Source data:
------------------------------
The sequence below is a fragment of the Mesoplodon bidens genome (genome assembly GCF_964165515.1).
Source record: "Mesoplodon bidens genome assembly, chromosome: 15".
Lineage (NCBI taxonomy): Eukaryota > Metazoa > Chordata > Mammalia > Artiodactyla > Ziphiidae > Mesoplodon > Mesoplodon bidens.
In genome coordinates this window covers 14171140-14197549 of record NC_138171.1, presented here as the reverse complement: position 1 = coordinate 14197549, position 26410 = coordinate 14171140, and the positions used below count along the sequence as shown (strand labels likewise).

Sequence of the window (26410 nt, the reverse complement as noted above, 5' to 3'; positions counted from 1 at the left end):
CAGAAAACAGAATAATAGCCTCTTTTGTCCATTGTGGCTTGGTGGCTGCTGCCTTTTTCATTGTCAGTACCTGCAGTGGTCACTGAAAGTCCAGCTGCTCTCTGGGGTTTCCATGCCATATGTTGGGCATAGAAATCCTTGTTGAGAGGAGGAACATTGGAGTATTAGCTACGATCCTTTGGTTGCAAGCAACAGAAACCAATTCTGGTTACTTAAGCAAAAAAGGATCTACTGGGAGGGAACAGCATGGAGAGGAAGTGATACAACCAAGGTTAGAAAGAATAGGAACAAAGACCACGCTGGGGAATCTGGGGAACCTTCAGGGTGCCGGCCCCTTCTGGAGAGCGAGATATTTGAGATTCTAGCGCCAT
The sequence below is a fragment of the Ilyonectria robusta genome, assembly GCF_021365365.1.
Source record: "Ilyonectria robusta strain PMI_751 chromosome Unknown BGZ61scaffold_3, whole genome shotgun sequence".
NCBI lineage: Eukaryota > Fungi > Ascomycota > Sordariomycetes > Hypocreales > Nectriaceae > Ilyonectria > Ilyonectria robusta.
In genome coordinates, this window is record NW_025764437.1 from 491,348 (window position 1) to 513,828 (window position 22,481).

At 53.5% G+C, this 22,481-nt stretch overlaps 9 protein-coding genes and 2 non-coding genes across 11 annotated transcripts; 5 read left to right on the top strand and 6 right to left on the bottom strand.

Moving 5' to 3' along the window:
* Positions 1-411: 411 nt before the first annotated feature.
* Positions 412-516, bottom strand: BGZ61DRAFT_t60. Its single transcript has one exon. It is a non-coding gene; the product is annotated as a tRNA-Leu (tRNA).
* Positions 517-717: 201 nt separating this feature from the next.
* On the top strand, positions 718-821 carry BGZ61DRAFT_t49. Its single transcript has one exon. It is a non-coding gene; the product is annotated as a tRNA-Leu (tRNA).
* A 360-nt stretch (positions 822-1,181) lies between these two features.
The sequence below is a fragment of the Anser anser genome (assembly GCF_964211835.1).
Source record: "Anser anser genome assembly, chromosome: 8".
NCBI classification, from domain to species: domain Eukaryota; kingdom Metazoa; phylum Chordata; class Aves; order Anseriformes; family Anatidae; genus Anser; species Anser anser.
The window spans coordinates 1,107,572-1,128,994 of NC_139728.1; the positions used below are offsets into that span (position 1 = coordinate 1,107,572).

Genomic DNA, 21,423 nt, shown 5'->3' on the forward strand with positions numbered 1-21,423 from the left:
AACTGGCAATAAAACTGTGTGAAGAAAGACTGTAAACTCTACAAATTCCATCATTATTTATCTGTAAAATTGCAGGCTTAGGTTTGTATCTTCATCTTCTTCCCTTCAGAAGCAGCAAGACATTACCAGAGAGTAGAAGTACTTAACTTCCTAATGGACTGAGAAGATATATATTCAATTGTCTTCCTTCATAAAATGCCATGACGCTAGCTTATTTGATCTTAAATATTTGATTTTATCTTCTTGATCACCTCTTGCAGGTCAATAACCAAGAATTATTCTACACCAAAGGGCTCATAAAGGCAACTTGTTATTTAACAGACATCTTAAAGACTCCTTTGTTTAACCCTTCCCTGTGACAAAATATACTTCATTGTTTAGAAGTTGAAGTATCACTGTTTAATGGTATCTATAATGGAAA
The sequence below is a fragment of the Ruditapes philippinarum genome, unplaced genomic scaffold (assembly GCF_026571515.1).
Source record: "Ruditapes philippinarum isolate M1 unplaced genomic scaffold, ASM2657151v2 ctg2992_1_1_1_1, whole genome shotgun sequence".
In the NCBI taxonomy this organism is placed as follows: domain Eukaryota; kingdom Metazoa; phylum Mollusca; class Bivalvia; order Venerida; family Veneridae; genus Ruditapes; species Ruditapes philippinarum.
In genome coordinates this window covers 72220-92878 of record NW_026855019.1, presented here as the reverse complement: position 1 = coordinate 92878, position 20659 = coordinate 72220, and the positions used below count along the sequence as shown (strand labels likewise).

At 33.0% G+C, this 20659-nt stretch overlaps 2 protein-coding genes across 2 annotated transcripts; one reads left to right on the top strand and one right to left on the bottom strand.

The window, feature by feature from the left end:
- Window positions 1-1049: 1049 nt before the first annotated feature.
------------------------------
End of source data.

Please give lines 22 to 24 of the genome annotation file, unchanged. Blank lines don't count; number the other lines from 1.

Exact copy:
Genomic DNA, 21,423 nt, shown 5'->3' on the forward strand with positions numbered 1-21,423 from the left:
AACTGGCAATAAAACTGTGTGAAGAAAGACTGTAAACTCTACAAATTCCATCATTATTTATCTGTAAAATTGCAGGCTTAGGTTTGTATCTTCATCTTCTTCCCTTCAGAAGCAGCAAGACATTACCAGAGAGTAGAAGTACTTAACTTCCTAATGGACTGAGAAGATATATATTCAATTGTCTTCCTTCATAAAATGCCATGACGCTAGCTTATTTGATCTTAAATATTTGATTTTATCTTCTTGATCACCTCTTGCAGGTCAATAACCAAGAATTATTCTACACCAAAGGGCTCATAAAGGCAACTTGTTATTTAACAGACATCTTAAAGACTCCTTTGTTTAACCCTTCCCTGTGACAAAATATACTTCATTGTTTAGAAGTTGAAGTATCACTGTTTAATGGTATCTATAATGGAAA
The sequence below is a fragment of the Ruditapes philippinarum genome, unplaced genomic scaffold (assembly GCF_026571515.1).